Anti-racism min­is­ter: ‘Lot of work’ needed here

FIVE QUES­TIONS

The Hamilton Spectator - - LOCAL - JOANNA FRKETICH

There is a lot of work to be done in Hamilton, con­cludes On­tario’s anti-racism min­is­ter af­ter spend­ing a day in the city.

Michael Coteau, who is also the min­is­ter of chil­dren and youth ser­vices, talked with about 20 peo­ple aged 30 or younger Thurs­day about their ex­pe­ri­ences with in­tol­er­ance.

Racism has al­ways been in Hamilton, said Coteau. There is just more aware­ness since the U.S. elec­tion in Novem­ber.

He be­lieves ed­u­ca­tion is the best way to com­bat it.

Coteau talked with The Spectator on Fri­day about how Hamilton can be part of the so­lu­tion. This in­ter­view has been edited for length.

What were the main mes­sages from the meet­ings in Hamilton Thurs­day?

The big mes­sage I got from the peo­ple is that there is a lot of work to be done in Hamilton. The young peo­ple I spoke to talked about some of the chal­lenges they have. The pieces around Is­lam­o­pho­bia and other forms of racism were brought up. The big­gest piece that was brought for­ward is that Hamilton wants to be part of this pro­vin­cial so­lu­tion and they have a lot to con­trib­ute.

You went on a tour in the fall. What were the main things you found?

We learned about feel­ings and at­ti­tudes around anti-black racism, in­dige­nous racism and Is­lam­o­pho­bia, which seems to be ris­ing here in the prov­ince. The things I would say that came out the most in all our con­sul­ta­tions, in­clud­ing Hamilton, is that you have to fo­cus on aware­ness and pub­lic ed­u­ca­tion … Mu­nic­i­pal­i­ties need to be part of the pro­vin­cial so­lu­tion and the an­tiracism direc­torate re­ally needs to be set up in a way that al­lows for it to sur­vive the changes of gov­ern­ment.

How have your strate­gies to com­bat racism changed since the U.S. elec­tion?

We saw what hap­pened in Que­bec. We see the rhetoric that is com­ing out of the United States. But let’s make no mis­take, I was in Hamilton in the fall and I went to the mosque that young men tried to fire­bomb. Th­ese types of acts of ha­tred ex­ist in On­tario and they have ex­isted for years. There is prob­a­bly a height­ened sense of aware­ness. I’m not sure if there is an in­creased amount of in­ci­dents. But I do know peo­ple are shar­ing more in­for­ma­tion now about th­ese in­ci­dents that are tak­ing place. I think now more than ever is the time for us to con­tinue to move in this di­rec­tion.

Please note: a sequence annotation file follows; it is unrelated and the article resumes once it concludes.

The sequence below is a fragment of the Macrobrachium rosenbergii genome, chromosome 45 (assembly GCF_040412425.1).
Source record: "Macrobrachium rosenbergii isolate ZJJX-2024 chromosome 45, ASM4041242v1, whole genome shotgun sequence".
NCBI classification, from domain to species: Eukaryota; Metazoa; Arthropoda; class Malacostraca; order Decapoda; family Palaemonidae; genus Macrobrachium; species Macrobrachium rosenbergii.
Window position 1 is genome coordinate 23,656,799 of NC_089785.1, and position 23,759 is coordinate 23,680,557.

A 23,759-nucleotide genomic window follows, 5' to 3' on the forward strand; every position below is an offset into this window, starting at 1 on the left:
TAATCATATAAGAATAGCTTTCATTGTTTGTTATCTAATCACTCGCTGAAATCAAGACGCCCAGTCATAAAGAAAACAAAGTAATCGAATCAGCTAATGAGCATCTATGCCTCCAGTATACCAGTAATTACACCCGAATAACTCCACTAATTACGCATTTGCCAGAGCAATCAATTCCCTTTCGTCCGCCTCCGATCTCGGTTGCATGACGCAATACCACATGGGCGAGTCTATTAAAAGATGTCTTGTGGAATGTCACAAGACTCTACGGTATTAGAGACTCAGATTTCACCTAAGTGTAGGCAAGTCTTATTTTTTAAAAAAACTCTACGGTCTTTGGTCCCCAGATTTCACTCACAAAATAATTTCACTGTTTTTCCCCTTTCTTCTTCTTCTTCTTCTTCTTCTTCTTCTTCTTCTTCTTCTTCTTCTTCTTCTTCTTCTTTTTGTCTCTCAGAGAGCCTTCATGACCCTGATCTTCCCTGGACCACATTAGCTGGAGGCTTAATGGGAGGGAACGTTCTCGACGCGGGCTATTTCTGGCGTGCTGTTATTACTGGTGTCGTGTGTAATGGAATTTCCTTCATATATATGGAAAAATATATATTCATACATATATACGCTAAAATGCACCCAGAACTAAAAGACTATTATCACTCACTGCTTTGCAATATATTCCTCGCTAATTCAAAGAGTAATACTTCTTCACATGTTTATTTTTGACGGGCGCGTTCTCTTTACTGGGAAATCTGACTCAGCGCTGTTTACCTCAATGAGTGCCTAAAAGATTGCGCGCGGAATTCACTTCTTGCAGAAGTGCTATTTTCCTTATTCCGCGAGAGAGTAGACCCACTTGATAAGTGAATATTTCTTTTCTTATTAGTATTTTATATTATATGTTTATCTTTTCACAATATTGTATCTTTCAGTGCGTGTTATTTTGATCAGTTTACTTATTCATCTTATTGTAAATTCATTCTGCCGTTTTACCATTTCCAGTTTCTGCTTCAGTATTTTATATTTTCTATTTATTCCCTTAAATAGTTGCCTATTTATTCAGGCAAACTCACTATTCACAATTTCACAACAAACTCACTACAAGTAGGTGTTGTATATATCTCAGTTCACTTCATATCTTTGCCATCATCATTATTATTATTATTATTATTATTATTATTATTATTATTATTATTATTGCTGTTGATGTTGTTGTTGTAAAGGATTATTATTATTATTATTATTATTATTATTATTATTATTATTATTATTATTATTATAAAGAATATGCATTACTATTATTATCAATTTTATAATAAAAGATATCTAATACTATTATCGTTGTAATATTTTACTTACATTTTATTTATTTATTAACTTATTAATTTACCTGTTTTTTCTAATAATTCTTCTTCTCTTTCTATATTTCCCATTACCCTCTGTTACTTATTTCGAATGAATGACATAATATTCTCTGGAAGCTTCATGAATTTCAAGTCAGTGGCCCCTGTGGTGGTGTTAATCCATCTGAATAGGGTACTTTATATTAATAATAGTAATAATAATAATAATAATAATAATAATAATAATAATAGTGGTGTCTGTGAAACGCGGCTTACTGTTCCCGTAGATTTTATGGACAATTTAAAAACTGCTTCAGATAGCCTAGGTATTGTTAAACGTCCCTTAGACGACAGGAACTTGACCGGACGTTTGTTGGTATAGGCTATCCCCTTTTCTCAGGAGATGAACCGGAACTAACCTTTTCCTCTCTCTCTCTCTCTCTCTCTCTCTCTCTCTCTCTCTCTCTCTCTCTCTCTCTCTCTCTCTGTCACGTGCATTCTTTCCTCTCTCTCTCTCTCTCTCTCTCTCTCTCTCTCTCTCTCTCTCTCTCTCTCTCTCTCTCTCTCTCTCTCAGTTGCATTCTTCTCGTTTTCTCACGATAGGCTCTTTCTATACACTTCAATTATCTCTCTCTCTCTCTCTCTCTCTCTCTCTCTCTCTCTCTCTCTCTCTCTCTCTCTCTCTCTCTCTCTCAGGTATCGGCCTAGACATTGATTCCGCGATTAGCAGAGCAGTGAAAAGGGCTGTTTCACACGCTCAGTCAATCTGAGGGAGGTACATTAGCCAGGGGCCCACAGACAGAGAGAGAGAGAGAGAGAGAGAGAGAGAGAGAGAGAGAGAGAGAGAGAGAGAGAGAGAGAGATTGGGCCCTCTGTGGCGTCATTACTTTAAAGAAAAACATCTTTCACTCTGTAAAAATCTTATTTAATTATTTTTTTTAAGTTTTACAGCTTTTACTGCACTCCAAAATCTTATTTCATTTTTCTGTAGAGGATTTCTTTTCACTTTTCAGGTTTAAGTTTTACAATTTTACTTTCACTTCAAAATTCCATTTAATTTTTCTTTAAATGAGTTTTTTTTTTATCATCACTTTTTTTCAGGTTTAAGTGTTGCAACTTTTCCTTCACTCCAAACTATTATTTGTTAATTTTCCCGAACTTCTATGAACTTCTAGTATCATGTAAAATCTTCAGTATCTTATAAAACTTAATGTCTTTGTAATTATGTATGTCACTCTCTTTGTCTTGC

What do you see as the best so­lu­tions?

The No.1 thing we heard across the prov­ince that I would agree with is pub­lic ed­u­ca­tion and aware­ness … Get­ting peo­ple aware of the fact that in Canada ev­ery sin­gle per­son out­side of our in­dige­nous com­mu­nity has a new­comer past. It could be two or three hun­dred years or it could be two or three years, but we all come from some­where else. It is hav­ing peo­ple un­der­stand that when we do have new­com­ers com­ing here, they are do­ing the same thing my par­ents did or some­one’s grand­par­ents did. It’s to find a bet­ter life for their chil­dren, their fu­ture and them­selves.

We’ve had a lot Syr­ian refugees come to Hamilton — more than 1,100. Have you found is­sues with racism to­ward this group?

You hear it con­stantly where peo­ple say, “We should take care of our­selves be­fore we take care of other peo­ple” or “There are too many refugees com­ing in.” You hear that type of rhetoric all the time … We have 250,000 peo­ple com­ing in each year to this coun­try. They are all new­com­ers and they are all from dif­fer­ent parts of the world. As Cana­di­ans, the best thing we can do to con­tinue to build a strong econ­omy, to build a strong coun­try and to share those val­ues, is to re­ally em­brace those peo­ple and look for ways to make sure they are set up for suc­cess.

MELISSA REN­WICK, TORONTO STAR

The Spectator’s Joanna Frketich spoke with Michael Coteau, On­tario’s anti-racism min­is­ter. Coteau is also min­is­ter of chil­dren and youth ser­vices.

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